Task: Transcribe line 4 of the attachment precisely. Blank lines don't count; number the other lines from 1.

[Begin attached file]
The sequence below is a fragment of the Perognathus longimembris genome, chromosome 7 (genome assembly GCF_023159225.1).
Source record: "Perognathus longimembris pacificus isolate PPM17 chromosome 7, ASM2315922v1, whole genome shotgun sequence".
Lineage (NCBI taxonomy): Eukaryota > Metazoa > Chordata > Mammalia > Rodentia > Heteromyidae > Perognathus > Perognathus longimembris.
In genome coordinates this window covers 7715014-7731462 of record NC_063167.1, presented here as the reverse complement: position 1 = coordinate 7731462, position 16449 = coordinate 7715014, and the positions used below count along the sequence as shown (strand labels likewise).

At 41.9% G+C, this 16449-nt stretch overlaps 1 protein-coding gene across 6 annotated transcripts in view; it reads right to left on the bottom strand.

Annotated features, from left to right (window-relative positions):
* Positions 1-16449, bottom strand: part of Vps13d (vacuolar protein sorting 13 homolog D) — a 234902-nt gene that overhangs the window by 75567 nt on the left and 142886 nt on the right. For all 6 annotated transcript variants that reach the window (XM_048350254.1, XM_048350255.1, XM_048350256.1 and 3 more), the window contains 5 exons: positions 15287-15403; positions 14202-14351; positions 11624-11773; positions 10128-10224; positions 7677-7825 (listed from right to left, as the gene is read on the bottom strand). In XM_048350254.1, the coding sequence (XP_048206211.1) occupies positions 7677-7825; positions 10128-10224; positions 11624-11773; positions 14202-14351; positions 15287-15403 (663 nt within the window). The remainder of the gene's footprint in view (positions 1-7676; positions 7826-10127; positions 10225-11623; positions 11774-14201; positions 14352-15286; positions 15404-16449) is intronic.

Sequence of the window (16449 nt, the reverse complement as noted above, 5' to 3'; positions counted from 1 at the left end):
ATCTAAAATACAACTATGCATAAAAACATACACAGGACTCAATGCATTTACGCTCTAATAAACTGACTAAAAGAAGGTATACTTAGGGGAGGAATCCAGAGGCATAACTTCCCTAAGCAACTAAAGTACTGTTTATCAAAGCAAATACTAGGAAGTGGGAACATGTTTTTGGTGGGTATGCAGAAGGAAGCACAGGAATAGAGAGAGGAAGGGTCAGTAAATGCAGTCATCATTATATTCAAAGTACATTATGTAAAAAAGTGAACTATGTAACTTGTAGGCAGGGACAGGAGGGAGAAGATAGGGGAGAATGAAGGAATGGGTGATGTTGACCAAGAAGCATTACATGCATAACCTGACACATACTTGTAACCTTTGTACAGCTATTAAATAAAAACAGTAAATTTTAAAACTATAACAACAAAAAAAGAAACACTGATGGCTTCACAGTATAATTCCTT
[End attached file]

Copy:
In genome coordinates this window covers 7715014-7731462 of record NC_063167.1, presented here as the reverse complement: position 1 = coordinate 7731462, position 16449 = coordinate 7715014, and the positions used below count along the sequence as shown (strand labels likewise).